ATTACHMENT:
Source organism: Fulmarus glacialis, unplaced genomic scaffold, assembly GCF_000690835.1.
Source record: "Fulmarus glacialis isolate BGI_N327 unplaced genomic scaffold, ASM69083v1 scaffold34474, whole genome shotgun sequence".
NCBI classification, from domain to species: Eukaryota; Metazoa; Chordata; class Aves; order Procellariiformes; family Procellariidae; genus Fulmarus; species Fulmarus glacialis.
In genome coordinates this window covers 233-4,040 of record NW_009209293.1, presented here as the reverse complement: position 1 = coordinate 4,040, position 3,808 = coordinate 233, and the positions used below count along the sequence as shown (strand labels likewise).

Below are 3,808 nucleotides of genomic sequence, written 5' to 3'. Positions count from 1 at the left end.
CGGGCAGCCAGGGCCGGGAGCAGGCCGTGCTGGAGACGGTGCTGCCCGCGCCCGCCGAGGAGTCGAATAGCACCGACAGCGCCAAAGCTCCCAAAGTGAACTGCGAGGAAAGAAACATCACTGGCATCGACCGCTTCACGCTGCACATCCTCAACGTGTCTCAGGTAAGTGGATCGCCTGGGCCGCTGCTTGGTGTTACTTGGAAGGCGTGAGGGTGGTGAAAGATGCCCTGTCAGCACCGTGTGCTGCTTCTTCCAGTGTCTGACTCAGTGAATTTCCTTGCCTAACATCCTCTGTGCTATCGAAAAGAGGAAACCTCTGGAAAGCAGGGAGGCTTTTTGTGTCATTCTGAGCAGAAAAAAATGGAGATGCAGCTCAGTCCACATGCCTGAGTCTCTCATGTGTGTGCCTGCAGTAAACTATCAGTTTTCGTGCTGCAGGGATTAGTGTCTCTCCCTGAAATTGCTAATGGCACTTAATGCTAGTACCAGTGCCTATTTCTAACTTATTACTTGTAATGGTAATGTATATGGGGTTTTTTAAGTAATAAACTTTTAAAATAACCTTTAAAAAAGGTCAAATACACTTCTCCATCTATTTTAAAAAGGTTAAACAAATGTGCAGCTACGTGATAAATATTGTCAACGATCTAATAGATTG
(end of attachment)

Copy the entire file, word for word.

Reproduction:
Source organism: Fulmarus glacialis, unplaced genomic scaffold, assembly GCF_000690835.1.
Source record: "Fulmarus glacialis isolate BGI_N327 unplaced genomic scaffold, ASM69083v1 scaffold34474, whole genome shotgun sequence".
NCBI classification, from domain to species: Eukaryota; Metazoa; Chordata; class Aves; order Procellariiformes; family Procellariidae; genus Fulmarus; species Fulmarus glacialis.
In genome coordinates this window covers 233-4,040 of record NW_009209293.1, presented here as the reverse complement: position 1 = coordinate 4,040, position 3,808 = coordinate 233, and the positions used below count along the sequence as shown (strand labels likewise).

Below are 3,808 nucleotides of genomic sequence, written 5' to 3'. Positions count from 1 at the left end.
CGGGCAGCCAGGGCCGGGAGCAGGCCGTGCTGGAGACGGTGCTGCCCGCGCCCGCCGAGGAGTCGAATAGCACCGACAGCGCCAAAGCTCCCAAAGTGAACTGCGAGGAAAGAAACATCACTGGCATCGACCGCTTCACGCTGCACATCCTCAACGTGTCTCAGGTAAGTGGATCGCCTGGGCCGCTGCTTGGTGTTACTTGGAAGGCGTGAGGGTGGTGAAAGATGCCCTGTCAGCACCGTGTGCTGCTTCTTCCAGTGTCTGACTCAGTGAATTTCCTTGCCTAACATCCTCTGTGCTATCGAAAAGAGGAAACCTCTGGAAAGCAGGGAGGCTTTTTGTGTCATTCTGAGCAGAAAAAAATGGAGATGCAGCTCAGTCCACATGCCTGAGTCTCTCATGTGTGTGCCTGCAGTAAACTATCAGTTTTCGTGCTGCAGGGATTAGTGTCTCTCCCTGAAATTGCTAATGGCACTTAATGCTAGTACCAGTGCCTATTTCTAACTTATTACTTGTAATGGTAATGTATATGGGGTTTTTTAAGTAATAAACTTTTAAAATAACCTTTAAAAAAGGTCAAATACACTTCTCCATCTATTTTAAAAAGGTTAAACAAATGTGCAGCTACGTGATAAATATTGTCAACGATCTAATAGATTG